Wednesday, 8 September 2021
Secret Wartime Britain
Speaker: Colin Philpott
The guest speaker at the August U3A meeting was Colin Philpott, a journalist and author. His subject was ‘Secret Wartime Britain’. He began saying that the ‘secret’, or rather ‘secrets’ would only remain as such by the population knowing very little of what was going on throughout the country and keeping what they did know to themselves.
The first ‘secret’ factory mentioned is near Leeds/Bradford airport. Nearby storage and warehouse premises was once the ‘Avro’ factory, producing 695 Lancaster bombers. An employee once saw a German plane fly over without dropping a bomb. After the war, he met the pilot, who had no idea that the factory was there.
Colin went on to speak about the city of Coventry. He told us about the use of ‘shadow factories’ each of which was a copy of another, with all the equipment and facilities to resume production if and when one of them was bombed. There were 60 ‘shadow factories’ in Coventry, that city suffering 47 major air raids. Despite this, the effect on production of war supplies wasn’t greatly affected, but around sixty thousand people in Britain lost their lives due to bombing by the Luftwaffe.
Colin told us about ‘The Paddock’, in Dollis Hill in London, beneath a building used by the post office as it’s research laboratory. The Paddock, an exact copy of Churchill’s war room, was part of the plans to have somewhere to relocate the whole government to if needed. Apart from two cabinet meetings the Paddock was never used, but was staffed throughout the war. Winston Churchill referred to it as a ‘Useless Folly’.
Colin remarked on the number of replacement buildings created during the war, the majority of which were never used, pointing out the similarity to the ‘Nightingale Hospitals’ built at the start of the Covid19 pandemic.
Not far from the Paddock, the ‘Battle of Britain’ bunker was built beneath RAF Uxbridge. There was always an armed guard on duty and, said Colin, someone was once actually shot – but by accident. A second, identical, bunker was built at Leighton Buzzard.
Colin spoke about Bletchley Park. During the war, around eleven thousand people worked there, or at one of its satellite establishments. They had to sign the Official Secrets Act, and the real story of what was done there was not made public until 1975.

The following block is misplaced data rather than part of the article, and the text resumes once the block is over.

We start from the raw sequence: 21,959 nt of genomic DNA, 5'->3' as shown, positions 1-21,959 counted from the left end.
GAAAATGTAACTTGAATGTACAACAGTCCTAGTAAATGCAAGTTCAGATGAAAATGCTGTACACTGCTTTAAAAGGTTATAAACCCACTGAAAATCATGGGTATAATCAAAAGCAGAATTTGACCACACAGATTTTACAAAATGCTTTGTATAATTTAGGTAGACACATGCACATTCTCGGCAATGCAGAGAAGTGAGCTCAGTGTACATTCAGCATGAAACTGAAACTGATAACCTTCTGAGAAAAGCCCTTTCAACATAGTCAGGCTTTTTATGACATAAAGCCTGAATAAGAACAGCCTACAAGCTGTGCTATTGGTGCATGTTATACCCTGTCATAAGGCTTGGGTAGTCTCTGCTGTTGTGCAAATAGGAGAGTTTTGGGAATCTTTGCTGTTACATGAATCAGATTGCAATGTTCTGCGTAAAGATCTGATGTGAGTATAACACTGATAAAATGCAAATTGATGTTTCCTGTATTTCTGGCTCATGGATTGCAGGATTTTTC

Some establishments were used for more sinister purposes, such as the London Cage. Prisoners of war were brought here to be questioned. There are allegations of torture, including sleep deprivation and starving of prisoners taking place. Similar practices were alleged at another establishment, known as ‘Camp 020’ which might have continued into 1946, and mentioned by ex P.O.W’s at their subsequent trials for war crimes.
Colin’s tour of Britain then took us to Rhydymwyn, Wales, where it is believed that chemical weapons had been made, and stored, since the 1920s. There were plans to ‘lace’ beaches in Kent with chemical weapons if an invasion happened. There are also records of chemical weapons being brought back by soldiers evacuated at Dunkirk. An ex-employee interviewed had no idea of what was being made – an example of the people knowing only what they were supposed, and allowed, to know.
At the conclusion of his presentation, Colin said that it was impossible to guard and protect all of the secret locations in the country, and the reason that most of them remained undamaged was because of the population keeping their secrets, along with the skills of many people in disguising and camouflaging the buildings.
The meeting ended after a vote of thanks to our speaker.
The next Todmorden u3a meeting will be on Thursday 16th September, at 1.45pm. The guest speaker will be Joseph O’Neill, whose subject is ‘Jerome Caminada - the Real-life Sherlock Holmes’
Many thanks to Colin Sanson for this report
Previous U3A reports on the HebWeb - click here